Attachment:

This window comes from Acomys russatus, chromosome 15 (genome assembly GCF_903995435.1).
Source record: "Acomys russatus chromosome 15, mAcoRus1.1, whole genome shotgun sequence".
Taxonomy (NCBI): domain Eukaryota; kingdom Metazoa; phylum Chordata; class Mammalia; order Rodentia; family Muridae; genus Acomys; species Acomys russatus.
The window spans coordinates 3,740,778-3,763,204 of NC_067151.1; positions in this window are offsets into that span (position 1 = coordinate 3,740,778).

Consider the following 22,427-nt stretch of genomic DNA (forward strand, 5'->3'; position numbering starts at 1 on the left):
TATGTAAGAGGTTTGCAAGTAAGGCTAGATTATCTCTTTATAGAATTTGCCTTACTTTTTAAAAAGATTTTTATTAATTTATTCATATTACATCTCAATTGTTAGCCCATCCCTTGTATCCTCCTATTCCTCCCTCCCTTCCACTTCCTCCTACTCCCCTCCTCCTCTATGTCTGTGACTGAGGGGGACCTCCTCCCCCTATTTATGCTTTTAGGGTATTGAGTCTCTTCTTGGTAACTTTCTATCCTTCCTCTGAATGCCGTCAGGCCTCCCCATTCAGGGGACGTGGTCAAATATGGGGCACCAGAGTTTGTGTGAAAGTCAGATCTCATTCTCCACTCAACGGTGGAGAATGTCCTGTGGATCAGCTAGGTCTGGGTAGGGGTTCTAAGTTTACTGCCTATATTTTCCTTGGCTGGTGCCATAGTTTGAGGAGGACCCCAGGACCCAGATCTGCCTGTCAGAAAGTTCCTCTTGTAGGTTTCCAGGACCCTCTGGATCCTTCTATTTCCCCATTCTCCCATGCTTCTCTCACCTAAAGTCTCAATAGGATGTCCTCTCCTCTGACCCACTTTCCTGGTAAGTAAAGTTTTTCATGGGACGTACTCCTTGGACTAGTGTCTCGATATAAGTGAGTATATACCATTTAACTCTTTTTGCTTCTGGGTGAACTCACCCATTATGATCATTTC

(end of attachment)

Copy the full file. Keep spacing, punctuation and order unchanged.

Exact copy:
This window comes from Acomys russatus, chromosome 15 (genome assembly GCF_903995435.1).
Source record: "Acomys russatus chromosome 15, mAcoRus1.1, whole genome shotgun sequence".
Taxonomy (NCBI): domain Eukaryota; kingdom Metazoa; phylum Chordata; class Mammalia; order Rodentia; family Muridae; genus Acomys; species Acomys russatus.
The window spans coordinates 3,740,778-3,763,204 of NC_067151.1; positions in this window are offsets into that span (position 1 = coordinate 3,740,778).

Consider the following 22,427-nt stretch of genomic DNA (forward strand, 5'->3'; position numbering starts at 1 on the left):
TATGTAAGAGGTTTGCAAGTAAGGCTAGATTATCTCTTTATAGAATTTGCCTTACTTTTTAAAAAGATTTTTATTAATTTATTCATATTACATCTCAATTGTTAGCCCATCCCTTGTATCCTCCTATTCCTCCCTCCCTTCCACTTCCTCCTACTCCCCTCCTCCTCTATGTCTGTGACTGAGGGGGACCTCCTCCCCCTATTTATGCTTTTAGGGTATTGAGTCTCTTCTTGGTAACTTTCTATCCTTCCTCTGAATGCCGTCAGGCCTCCCCATTCAGGGGACGTGGTCAAATATGGGGCACCAGAGTTTGTGTGAAAGTCAGATCTCATTCTCCACTCAACGGTGGAGAATGTCCTGTGGATCAGCTAGGTCTGGGTAGGGGTTCTAAGTTTACTGCCTATATTTTCCTTGGCTGGTGCCATAGTTTGAGGAGGACCCCAGGACCCAGATCTGCCTGTCAGAAAGTTCCTCTTGTAGGTTTCCAGGACCCTCTGGATCCTTCTATTTCCCCATTCTCCCATGCTTCTCTCACCTAAAGTCTCAATAGGATGTCCTCTCCTCTGACCCACTTTCCTGGTAAGTAAAGTTTTTCATGGGACGTACTCCTTGGACTAGTGTCTCGATATAAGTGAGTATATACCATTTAACTCTTTTTGCTTCTGGGTGAACTCACCCATTATGATCATTTC